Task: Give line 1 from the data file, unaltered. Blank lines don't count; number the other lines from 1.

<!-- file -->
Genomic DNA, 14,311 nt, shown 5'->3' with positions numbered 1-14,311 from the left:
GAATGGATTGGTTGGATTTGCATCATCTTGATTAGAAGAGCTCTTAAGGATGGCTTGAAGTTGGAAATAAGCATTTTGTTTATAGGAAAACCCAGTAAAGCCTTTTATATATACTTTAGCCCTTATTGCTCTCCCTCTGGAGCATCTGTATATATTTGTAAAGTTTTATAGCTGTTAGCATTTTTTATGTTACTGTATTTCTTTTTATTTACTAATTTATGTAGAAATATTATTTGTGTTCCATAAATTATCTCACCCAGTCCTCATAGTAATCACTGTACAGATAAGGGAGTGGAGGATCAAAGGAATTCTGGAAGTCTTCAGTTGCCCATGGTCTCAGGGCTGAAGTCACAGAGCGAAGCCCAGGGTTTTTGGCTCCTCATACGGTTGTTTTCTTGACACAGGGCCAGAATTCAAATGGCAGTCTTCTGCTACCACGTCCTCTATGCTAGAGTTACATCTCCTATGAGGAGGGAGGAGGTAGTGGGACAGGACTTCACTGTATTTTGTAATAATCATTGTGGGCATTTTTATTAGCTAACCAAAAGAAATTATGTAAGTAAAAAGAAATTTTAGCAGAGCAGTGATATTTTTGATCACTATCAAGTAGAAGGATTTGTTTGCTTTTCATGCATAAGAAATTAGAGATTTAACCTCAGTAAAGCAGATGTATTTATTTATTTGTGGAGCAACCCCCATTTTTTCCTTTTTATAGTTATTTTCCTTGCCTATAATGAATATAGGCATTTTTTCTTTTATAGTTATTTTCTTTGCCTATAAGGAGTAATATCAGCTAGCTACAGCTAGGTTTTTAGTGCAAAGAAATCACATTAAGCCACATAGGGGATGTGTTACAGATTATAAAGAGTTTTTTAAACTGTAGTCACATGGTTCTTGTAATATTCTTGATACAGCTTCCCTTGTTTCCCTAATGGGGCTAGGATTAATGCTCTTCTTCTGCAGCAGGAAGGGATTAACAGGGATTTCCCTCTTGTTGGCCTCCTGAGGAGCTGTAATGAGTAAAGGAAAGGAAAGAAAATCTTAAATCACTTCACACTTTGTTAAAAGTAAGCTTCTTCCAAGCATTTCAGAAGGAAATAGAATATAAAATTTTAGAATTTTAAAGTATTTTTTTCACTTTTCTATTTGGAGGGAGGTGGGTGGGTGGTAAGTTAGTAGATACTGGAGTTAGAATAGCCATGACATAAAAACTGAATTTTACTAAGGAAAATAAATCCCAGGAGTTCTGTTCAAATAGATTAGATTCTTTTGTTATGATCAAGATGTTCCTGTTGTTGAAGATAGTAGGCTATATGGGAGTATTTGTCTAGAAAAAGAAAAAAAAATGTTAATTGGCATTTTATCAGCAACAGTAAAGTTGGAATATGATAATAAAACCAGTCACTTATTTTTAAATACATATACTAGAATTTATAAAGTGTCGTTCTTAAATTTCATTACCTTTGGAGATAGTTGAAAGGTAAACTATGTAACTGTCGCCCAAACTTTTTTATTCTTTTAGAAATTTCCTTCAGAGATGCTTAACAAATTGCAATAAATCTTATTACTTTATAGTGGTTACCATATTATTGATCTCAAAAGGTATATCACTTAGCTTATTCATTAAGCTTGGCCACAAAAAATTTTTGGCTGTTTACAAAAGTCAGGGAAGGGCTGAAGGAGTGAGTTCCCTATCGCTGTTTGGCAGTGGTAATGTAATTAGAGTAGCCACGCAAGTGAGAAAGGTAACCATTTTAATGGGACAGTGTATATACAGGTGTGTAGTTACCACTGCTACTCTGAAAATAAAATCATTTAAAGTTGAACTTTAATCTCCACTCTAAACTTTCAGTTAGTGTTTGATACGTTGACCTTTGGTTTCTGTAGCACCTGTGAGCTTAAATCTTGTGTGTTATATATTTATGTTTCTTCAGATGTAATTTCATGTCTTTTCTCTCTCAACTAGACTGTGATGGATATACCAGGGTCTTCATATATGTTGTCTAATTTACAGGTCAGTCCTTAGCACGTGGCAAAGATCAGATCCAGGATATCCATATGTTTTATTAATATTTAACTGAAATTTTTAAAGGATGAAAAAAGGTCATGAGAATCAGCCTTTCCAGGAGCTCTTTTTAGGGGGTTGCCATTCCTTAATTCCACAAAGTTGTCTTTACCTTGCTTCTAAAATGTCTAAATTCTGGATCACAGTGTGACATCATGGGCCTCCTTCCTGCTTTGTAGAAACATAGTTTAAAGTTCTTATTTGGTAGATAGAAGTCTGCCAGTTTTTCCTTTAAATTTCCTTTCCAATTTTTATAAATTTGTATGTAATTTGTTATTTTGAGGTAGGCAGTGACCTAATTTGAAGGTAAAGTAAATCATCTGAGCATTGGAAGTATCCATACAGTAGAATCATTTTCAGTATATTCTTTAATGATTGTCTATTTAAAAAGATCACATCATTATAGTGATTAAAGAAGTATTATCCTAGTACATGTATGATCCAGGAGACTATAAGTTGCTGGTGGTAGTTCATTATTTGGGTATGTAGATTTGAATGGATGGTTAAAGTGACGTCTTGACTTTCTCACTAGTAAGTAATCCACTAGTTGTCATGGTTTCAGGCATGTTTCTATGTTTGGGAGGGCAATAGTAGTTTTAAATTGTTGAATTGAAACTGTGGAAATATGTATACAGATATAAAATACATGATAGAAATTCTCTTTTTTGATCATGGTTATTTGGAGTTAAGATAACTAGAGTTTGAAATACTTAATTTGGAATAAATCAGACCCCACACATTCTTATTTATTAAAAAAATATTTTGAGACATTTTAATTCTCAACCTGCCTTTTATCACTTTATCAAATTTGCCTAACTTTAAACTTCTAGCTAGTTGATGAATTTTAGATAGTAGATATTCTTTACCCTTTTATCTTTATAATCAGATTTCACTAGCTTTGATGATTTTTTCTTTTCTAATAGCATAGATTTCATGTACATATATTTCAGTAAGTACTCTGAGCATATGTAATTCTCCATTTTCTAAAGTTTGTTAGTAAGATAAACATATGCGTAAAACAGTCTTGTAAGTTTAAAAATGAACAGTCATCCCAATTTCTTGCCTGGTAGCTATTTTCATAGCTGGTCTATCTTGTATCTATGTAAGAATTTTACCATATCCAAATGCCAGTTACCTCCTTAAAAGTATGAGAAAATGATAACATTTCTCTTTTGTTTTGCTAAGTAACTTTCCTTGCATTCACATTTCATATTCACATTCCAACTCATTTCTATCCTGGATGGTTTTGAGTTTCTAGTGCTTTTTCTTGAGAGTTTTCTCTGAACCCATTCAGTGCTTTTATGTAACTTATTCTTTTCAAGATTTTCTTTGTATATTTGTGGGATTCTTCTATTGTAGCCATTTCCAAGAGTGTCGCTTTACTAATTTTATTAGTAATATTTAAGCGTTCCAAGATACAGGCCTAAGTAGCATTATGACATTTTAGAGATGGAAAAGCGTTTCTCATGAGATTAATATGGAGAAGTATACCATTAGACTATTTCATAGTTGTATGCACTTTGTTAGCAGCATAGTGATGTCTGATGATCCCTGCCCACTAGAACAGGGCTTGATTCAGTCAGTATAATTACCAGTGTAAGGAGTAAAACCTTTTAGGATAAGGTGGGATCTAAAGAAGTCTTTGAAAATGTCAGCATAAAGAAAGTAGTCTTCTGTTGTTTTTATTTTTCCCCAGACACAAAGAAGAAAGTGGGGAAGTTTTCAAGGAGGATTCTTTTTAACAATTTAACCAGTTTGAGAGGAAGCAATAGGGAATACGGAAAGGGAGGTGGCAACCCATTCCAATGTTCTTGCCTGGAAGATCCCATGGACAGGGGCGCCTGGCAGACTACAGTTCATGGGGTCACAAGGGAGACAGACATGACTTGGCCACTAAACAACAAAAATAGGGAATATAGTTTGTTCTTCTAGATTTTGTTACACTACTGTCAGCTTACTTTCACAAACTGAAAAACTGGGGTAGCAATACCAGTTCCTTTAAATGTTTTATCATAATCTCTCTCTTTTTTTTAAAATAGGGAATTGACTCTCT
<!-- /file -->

Genomic DNA, 14,311 nt, shown 5'->3' with positions numbered 1-14,311 from the left: